Matilda teaches girls to be stand up for themselves. She is interested in books and learning and least worried about dolls or how to catch and keep a man. Matilda is a great role model and epitomizes intelligence, poise, kindness and goodness, courage and charity. These are the kind of values and ethics we should be inculcating in our daughters and teaching our sons to look for and appreciate in the fairer sex other than their anatomy. Oh and she has magical powers!
Hailed as Disney’s original feminist, Mary Poppins is a kick below the belt to the male supremacy, patriarchy and not to forget utter stupidity prevalent in Great Britain in the 1960s. The high point in the movie, the ‘Sister Suffragette’ song is about women’s voting rights and freedom.
A covert revolutionary, Mary Poppins is a powerful feminist icon. Her ‘gentle yet stern’ nurturing side, balanced personality, impeccable grace and manners…a la Kate Middleton – she is also an expert in reverse psychology who also happens to possess magical powers.
Even though this movie has been remade in 1999 and 2014, the original 1982 version still remains the undisputed best.
Based on the comic strip ‘Little Orphan Annie’, the protagonist is progressive and a true feminist icon. She knows how to handle anybody and any situation with intelligent tact, effortless grace and an indomitable spirit. “The Sun’ll come out, tomorrow,” is her optimistic mantra as she triumphantly cruises along life, going from rags to riches.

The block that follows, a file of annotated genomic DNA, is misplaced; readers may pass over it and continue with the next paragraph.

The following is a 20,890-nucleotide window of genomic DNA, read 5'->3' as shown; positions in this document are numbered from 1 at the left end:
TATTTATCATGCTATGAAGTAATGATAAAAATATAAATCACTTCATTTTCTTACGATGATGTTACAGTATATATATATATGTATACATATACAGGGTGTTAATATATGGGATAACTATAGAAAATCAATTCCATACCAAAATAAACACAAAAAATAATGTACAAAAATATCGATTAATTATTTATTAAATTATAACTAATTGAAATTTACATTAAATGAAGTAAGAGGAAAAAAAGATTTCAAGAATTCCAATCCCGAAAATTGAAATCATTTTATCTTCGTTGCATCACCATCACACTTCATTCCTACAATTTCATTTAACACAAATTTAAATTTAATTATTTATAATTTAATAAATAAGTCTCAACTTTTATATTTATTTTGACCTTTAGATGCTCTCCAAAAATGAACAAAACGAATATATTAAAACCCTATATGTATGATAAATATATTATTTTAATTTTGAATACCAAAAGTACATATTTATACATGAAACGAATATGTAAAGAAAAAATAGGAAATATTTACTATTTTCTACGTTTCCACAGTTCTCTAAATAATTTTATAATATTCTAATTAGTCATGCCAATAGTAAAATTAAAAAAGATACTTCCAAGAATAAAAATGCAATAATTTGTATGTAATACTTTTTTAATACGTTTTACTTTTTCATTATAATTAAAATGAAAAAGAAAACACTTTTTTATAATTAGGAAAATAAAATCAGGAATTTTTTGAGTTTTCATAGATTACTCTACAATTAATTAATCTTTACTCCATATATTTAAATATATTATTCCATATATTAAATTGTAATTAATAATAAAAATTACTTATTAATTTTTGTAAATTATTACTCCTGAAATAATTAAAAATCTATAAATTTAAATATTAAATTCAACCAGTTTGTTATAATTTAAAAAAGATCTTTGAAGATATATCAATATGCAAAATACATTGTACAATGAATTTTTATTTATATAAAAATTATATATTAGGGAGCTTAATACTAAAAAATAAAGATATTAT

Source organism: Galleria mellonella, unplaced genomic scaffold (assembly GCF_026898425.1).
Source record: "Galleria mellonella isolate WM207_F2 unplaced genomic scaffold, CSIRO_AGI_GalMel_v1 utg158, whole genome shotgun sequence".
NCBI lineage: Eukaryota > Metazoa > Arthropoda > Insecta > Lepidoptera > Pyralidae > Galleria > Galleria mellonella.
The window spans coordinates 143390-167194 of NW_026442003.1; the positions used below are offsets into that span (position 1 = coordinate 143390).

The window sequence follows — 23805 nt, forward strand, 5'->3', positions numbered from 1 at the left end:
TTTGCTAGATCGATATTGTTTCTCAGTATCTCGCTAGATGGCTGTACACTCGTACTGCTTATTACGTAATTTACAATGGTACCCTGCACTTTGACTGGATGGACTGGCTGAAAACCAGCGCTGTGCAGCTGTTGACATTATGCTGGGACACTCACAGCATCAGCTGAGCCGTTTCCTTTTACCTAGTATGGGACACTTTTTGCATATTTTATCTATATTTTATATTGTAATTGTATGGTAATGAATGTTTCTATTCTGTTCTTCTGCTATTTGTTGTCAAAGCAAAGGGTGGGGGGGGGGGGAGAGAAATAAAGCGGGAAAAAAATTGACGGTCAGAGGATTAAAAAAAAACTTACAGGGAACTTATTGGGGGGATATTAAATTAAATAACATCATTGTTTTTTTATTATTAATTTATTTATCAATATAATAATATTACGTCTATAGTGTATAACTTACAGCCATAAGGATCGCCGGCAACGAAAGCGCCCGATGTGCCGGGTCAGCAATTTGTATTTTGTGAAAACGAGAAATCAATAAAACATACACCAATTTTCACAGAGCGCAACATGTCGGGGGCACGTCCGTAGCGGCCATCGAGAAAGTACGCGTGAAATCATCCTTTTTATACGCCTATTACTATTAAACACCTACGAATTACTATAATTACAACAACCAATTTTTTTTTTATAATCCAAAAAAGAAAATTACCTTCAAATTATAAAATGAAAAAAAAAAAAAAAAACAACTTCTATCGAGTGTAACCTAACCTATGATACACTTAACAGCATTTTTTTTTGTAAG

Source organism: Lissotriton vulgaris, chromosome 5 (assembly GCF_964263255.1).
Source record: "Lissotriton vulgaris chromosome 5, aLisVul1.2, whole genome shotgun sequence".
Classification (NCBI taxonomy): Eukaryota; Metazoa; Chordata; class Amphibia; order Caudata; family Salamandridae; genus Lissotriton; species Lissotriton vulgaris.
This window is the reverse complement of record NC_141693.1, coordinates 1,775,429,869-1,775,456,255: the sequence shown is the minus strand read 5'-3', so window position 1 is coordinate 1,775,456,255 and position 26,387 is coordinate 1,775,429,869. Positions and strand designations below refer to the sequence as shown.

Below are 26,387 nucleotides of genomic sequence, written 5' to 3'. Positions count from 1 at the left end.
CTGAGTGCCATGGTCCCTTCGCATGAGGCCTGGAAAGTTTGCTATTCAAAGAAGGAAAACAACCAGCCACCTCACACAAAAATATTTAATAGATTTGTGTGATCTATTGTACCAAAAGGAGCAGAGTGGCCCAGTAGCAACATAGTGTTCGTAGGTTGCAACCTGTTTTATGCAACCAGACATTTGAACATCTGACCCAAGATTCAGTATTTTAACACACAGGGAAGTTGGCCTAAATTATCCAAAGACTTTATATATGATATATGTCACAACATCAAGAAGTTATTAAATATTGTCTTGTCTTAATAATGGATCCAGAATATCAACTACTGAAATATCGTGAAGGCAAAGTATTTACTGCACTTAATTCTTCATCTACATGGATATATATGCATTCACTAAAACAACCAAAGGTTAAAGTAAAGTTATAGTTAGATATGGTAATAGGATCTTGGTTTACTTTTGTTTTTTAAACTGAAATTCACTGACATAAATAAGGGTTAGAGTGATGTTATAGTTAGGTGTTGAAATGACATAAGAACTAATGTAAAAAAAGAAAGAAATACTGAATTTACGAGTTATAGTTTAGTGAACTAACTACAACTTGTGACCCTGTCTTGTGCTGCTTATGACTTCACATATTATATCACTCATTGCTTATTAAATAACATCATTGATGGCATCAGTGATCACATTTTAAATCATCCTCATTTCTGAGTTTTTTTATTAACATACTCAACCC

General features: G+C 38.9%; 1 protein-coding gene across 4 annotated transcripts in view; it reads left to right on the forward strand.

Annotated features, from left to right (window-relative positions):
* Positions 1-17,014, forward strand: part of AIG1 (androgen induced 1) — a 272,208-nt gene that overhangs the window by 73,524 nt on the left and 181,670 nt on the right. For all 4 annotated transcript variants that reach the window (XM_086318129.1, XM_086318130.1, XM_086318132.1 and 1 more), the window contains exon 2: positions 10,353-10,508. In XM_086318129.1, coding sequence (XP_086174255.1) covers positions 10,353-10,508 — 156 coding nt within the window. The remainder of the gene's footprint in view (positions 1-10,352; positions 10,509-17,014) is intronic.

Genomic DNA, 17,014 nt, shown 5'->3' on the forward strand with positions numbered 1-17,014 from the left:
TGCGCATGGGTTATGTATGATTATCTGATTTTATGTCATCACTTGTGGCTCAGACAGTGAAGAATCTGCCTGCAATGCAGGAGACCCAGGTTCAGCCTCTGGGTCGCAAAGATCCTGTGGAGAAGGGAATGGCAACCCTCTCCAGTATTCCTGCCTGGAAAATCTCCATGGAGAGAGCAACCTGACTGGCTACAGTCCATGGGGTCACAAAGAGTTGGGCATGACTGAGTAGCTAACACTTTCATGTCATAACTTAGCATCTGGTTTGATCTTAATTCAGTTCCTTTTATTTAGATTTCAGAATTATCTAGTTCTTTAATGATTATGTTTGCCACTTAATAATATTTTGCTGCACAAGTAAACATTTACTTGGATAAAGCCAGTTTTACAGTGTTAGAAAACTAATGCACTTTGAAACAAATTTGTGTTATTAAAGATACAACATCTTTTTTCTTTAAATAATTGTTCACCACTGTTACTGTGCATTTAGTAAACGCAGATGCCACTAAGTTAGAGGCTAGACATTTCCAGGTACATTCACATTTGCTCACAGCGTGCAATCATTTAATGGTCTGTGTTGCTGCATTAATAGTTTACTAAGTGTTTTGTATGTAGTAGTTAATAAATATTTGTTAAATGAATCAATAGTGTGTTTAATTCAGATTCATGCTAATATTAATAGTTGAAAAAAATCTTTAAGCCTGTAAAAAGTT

What I particularly loved about Annie is her ability to bring about a phenomenal transformation, not just in her own life, but also in those around her.
This movie is a breakthrough movie in Hindi Cinema with its portrayal of strong women characters.
A movie for slightly older kids thanks to the profanities, Chak De India! is an endearing and motivating story of Kabir, a former Indian Hockey Captain and now coach to the National Women’s Hockey team comprising 16 young women from various Indian states.
The movie stirs strong patriotic sentiments alongside addressing grave issues of racism and sexism. It also helps instill the values of confidence, team spirit, perseverance and determination.
This inspiring movie brings to us a real life hero, a real life protagonist who is current enough for the younger generations to understand, appreciate, and be inspired by. Mary Kom’s story is also a strong reminder to all the Indian men on their role as supportive fathers, siblings and spouses.
This fantastical coming of age movie starring the likes of Jennifer Connelly and David Bowie, is unlike any other. Sarah, the female protagonist is one level headed teenager who does not do anything stupid or lame. She goes through the tough transition phase into adulthood by confronting her fears and using the powers of her psyche.
Again for the older kids, this movie has its dark moments.
This latest fun offering from Disney is the story of a cute bunny called Judy Hopps who aspires to be a tough cop. She is met with hurdles right from the word ‘Go’. Be it her own parents, her friends, her colleagues or boss, she has to fight preconceived notions and fixed mindsets before finally realizing her dream.
The movie is positive on so many levels and with many relevant messages ranging from feminism to diversity to racism and more.
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Image source: youtube
Author, poet, and marketer, know more about Tina Sequeira here: www.thetinaedit.com